Datapages, Inc.Print this page

José Manuel Grajales-Nishimura1, Esteban Cedillo-Pardo2, Ricardo Martínez-Ibarra2
(1) Instituto Mexicano del Petróleo, Mexico, Mexico
(2) Instituto Mexicano del Petróleo, México, D.F, Mexico

Abstract: Burial dolomitization of the KT carbonate breccia, subsurface Campeche, Southeastern Mexico

The oil producing carbonate breccia of subsurface Campeche is a ~ 300 m thick unit of KT age that has been a major hydrocarbon exploration target for more than 20 years. The deposition of the breccia took place at the base-of-slope of ancient Campeche –Yucatan platform as a consequence of the Chicxulub impact. The breccia is composed at the base by reefal and hemipelagic limestone fragments and evaporitic and shallow and lagoonal limestone fragments toward the top. Study of the geologic and sedimentologic framework, petrography, cathodoluminesence, fluid inclusions, trace element and radiogenic isotopes indicates the following dolomitization processes. Due to its high porosity and permeability, later enhanced by fracturing, the breccia unit was affected by circulation of huge amounts of fluids which produced dissolution and dolomitization. The porosity was totally or partially cemented by dolomite, calcite and calcium sulfate. The fluid inclusions, trace element and radiogenic isotopes suggest that the dolomitization took place at burial setting due to circulation of hot diagenetic fluids. The fluid inclusion homogenization temperatures of 80-110 oC and salinities of 2-8 % wt NaCl, suggest a hot saline water or modified seawater as the dolomitizing fluids. The low concentration of Mn and Fe (20-300 ppm) in the dolomite seems to indicate a “clean” fluid with little or no interaction with siliciclastic rocks. In contrast, the strontium isotopes values of 0.709 200 obtained from the dolomites suggest a Strontium-87 rich fluid. These high values of Strontium isotopes ratios can also be explained if we considered Neogene seawater as the dolomitizing fluids of the KT breccia.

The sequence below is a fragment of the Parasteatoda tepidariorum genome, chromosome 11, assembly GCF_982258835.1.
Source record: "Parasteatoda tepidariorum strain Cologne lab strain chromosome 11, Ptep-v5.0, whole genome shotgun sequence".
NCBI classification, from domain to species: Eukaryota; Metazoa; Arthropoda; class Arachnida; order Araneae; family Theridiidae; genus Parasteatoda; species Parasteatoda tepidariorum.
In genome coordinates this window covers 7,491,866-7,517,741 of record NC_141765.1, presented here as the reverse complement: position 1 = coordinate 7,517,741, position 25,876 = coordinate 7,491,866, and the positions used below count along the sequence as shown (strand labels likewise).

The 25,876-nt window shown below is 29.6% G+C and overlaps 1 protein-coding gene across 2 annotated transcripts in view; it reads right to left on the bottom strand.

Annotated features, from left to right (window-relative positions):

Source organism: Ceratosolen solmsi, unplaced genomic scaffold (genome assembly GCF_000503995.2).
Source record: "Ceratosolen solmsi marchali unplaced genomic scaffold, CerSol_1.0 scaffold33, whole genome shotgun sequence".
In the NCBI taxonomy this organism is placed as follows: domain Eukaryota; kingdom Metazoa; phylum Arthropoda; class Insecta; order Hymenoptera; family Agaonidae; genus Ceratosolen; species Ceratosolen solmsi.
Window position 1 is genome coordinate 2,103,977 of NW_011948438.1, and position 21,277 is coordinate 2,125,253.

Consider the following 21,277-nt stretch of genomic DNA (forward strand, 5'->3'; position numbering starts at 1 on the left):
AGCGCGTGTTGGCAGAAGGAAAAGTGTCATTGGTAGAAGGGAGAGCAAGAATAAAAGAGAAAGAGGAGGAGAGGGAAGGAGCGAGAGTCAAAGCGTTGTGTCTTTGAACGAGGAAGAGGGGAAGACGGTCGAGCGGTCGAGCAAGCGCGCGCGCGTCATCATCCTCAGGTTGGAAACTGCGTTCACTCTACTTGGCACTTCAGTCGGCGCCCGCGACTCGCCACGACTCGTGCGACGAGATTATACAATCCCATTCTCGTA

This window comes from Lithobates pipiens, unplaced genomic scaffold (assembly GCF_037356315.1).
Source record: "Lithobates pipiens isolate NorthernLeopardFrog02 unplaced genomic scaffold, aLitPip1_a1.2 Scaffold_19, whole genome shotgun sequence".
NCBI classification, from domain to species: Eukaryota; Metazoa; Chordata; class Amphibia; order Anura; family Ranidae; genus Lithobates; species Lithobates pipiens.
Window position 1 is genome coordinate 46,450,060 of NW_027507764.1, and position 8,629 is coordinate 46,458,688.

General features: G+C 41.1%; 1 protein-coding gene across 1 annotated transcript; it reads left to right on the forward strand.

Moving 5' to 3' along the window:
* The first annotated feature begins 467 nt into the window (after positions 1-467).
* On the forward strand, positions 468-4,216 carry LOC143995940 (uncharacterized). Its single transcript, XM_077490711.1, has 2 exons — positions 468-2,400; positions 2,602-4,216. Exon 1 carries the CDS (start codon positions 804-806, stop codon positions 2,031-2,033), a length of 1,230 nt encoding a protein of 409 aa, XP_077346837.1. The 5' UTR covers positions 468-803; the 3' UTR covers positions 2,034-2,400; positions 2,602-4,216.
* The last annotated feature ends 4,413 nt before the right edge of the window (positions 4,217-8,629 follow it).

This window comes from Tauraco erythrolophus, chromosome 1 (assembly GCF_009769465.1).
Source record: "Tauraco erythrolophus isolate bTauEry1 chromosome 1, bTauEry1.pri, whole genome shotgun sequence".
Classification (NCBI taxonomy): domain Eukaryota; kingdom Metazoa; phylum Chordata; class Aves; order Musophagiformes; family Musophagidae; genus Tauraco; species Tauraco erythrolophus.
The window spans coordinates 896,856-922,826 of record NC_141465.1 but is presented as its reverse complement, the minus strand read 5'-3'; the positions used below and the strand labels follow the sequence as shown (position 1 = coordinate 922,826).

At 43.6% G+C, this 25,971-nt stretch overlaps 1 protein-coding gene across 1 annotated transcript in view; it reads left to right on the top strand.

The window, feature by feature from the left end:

AAPG Search and Discovery Article #90914©2000 AAPG Annual Convention, New Orleans, Louisiana